Gov. Phil Murphy and Health Commissioner Judith Persichilli do not have any good reports for those wondering when the coronavirus will hit its peak — and when life in New Jersey will start to get better.
The basic answer: Not anytime soon.
Persichilli said she is working on predictive modeling, and agreed with the assessment given out by New York City earlier Wednesday: The peak is still 14-21 days away.
“Our rate is similar in northern New Jersey,” she said. “When we hit the peak in NYC, I think we can expect Hudson, Bergen and Essex counties will follow the trend.”
Persichilli, speaking at the state’s daily coronavirus briefing, did offer one positive sign.
“We expect that all of our mitigation strategies will reduce the impact on our state,” she said.
Murphy offered tough love and realistic talk. He said he wants things to return to normal as much as anyone, but the state is nowhere near that day.
“I’ll be the happiest guy in New Jersey, among the happiest guys in America, if we can begin to gradually open our economy and society back up at some point that’s not too far down the road,” he said. “There will be nothing that gives me more joy.
“But I would just say 2-3 cautionary footnotes. No. 1: We’re calling this as straight as we can; we’re giving you the facts as straight as you see them. We just don’t see that in the near term.”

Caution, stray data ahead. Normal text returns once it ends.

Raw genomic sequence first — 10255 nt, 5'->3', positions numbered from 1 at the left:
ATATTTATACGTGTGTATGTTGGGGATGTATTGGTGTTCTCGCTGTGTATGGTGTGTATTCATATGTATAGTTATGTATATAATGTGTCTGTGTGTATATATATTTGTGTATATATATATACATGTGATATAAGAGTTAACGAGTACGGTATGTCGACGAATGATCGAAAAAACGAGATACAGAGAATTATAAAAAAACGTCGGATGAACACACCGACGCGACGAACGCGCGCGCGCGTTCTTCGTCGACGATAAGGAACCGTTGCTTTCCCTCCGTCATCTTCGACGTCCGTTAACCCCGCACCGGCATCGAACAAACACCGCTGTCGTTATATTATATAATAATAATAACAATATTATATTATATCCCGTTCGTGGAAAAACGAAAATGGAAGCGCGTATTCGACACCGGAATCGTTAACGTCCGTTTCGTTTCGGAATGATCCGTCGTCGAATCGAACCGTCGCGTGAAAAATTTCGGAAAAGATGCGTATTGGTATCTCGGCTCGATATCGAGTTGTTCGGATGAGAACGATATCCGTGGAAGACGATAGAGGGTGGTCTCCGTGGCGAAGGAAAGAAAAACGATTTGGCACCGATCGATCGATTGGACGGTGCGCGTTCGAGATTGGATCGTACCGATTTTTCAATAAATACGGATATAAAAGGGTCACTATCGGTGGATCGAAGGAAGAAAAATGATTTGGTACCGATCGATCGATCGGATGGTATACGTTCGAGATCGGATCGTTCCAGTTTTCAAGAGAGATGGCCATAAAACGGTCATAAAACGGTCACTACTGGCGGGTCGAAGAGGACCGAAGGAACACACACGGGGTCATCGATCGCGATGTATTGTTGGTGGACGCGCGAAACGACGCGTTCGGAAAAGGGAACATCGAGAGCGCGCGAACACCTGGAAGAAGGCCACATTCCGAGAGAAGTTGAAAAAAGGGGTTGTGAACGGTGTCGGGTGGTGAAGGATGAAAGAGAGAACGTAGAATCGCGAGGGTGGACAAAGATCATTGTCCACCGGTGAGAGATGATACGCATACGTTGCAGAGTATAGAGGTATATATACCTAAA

Murphy said the facts don’t lead to a quick timeline. And that pushing the timeline likely will make things worse.
“We’re making our decisions at every step, as we have since January, on the basics of facts: data, science, medical and health inputs,” he said. “We just don’t see it.
“Secondly, I’m not a health expert, but I think the order of business is pretty clear to us. That we break the back of the coronavirus first, and then we begin to open up the economy and society. That, if we somehow transpose those steps, and we begin to prematurely open things up, I believe we only throw gasoline on the fire of the virus and then we pay a far bigger price down the road.”
Murphy was clear about one thing: He is determined to limit loss of life.
The state total jumped to 62 with 18 more fatalities announced Wednesday.
“To repeat with as much passion and conviction as we can … there is no price that is too high to save any one precious life in this state,” he said. “We will do everything in our power to continue to try to not lose (more than) we have to. That’s who we are as a country, that’s who we are as a state.
“That doesn’t mean we’re going to succeed every time out, but, again, there is no price that is beyond what we are prepared to pay to save a life in this state.”